Positivity towards others
After initially experiencing an “overwhelming feeling of despair and hopelessness,” Peter turned his attention to what he could do around the house, such as gardening, cooking and online learning.
He would like people to come away from the pandemic and be “more positive to others around us, less insular and self-centered.”
Generally, he’d like to see “more caring within and across communities.”
Kindness and understanding
After losing her role in the travel industry because of COVID-19, Rachael initially struggled but soon used the time to focus on her self-development.
“I would prefer the world to be kinder, and more understanding. Empathetic that we've all gone through something together. And hope it will bring us closer.”
Increased support for people of all backgrounds
The pandemic has impacted Josette’s studies and caused low mood, increased anxiety, difficulty focusing and feelings of being overwhelmed. But she has also learnt the value of simple activities like mindfulness, yoga and spending time with family to help her stay positive.
The past few months have also reminded her that “mental health is just as important as physical health, and one without the other is not any good.”
“I want the world to be one that openly communicates about health – both physical, and mental. I hope that from the difficulties of COVID-19 more awareness and everyday discussion about mental health can arise, and support is increased for those struggling right across the board, no matter their socioeconomic status or background.”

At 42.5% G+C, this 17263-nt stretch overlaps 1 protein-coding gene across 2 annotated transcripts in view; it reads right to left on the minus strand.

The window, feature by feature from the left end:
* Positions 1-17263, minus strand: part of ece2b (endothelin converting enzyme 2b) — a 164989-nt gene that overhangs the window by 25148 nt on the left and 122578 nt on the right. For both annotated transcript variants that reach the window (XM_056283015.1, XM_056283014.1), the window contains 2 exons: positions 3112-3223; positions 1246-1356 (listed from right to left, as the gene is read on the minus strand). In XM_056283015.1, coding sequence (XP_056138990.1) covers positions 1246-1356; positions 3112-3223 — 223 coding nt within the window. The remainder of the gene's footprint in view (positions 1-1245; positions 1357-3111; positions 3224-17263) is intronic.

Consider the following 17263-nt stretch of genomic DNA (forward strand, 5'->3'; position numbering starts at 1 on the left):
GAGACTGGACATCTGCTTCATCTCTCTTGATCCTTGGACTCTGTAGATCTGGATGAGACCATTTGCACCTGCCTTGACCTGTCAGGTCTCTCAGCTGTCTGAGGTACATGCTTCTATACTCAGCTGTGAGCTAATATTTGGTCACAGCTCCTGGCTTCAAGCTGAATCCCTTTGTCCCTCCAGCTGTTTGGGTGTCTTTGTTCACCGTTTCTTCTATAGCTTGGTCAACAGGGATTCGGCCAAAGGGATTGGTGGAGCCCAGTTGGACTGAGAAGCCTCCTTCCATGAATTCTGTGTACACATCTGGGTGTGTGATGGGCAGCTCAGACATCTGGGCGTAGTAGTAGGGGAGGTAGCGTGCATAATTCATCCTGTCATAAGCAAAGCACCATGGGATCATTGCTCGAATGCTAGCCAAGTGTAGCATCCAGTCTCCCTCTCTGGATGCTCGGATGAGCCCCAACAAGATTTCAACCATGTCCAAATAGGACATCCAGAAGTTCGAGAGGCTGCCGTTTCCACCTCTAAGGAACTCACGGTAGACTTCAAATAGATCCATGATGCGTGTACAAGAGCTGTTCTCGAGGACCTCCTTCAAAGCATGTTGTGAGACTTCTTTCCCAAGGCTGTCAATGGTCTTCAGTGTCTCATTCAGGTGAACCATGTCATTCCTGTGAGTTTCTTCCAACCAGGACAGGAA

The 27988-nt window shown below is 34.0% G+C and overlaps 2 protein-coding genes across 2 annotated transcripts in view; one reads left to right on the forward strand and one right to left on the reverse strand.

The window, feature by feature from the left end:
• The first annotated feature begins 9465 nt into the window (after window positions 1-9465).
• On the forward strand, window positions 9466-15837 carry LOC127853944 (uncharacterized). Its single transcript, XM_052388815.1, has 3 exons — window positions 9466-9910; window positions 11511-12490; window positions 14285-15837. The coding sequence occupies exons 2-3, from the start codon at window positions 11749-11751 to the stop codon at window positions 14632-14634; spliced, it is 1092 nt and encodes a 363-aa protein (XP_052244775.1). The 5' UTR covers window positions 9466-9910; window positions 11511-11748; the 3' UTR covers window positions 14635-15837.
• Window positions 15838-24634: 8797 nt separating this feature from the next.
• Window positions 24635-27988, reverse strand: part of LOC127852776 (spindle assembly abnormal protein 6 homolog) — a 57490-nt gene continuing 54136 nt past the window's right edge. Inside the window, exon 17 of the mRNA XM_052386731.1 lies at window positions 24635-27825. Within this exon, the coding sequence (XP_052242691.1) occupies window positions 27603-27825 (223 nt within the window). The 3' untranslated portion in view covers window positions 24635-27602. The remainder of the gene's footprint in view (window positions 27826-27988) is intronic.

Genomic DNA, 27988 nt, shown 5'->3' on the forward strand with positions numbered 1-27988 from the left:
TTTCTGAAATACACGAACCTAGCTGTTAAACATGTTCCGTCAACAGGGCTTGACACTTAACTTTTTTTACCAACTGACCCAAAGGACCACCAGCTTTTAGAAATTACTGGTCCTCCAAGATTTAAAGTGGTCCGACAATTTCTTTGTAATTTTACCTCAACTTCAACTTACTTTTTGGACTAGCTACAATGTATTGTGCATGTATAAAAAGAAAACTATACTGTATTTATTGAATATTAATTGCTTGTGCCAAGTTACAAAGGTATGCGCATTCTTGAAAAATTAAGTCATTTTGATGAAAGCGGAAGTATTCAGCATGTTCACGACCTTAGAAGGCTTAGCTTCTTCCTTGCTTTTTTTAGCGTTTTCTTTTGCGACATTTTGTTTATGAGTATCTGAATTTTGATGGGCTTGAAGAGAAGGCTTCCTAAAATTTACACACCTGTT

Growth through shared experience
Now in her mid-twenties, Emily has experienced anxiety and depression on and off since she was 17.
“I want the world to be appreciated. I find in today’s society we can be very rushed and disconnected due to pressures, work commitments, family responsibilities and so on. So I would like to see people slowing down, taking time-out if needed and living in the present moment.”
“Also, I would love to see the stigma when it comes to speaking about mental health continue to be broken down. People who have never experienced it (mental health challenges) may have through this pandemic, and people who have experienced it may be finding it especially difficult to cope during this time. So more than ever I believe it is crucial for people to speak up and connect.”
She ends, “the pandemic is something that can bring us all together. To share our experiences. To share resources that have been helpful. And to generally show a greater level of compassion and understanding to one another.”
Blue Voices are a diverse group of people who want to influence the development and innovation of mental health services, policies, and programs. Members have been affected by anxiety, depression or suicide – personally or through supporting someone like a family member, friend, student or colleague.
Please note that quotes have been lightly edited for clarity.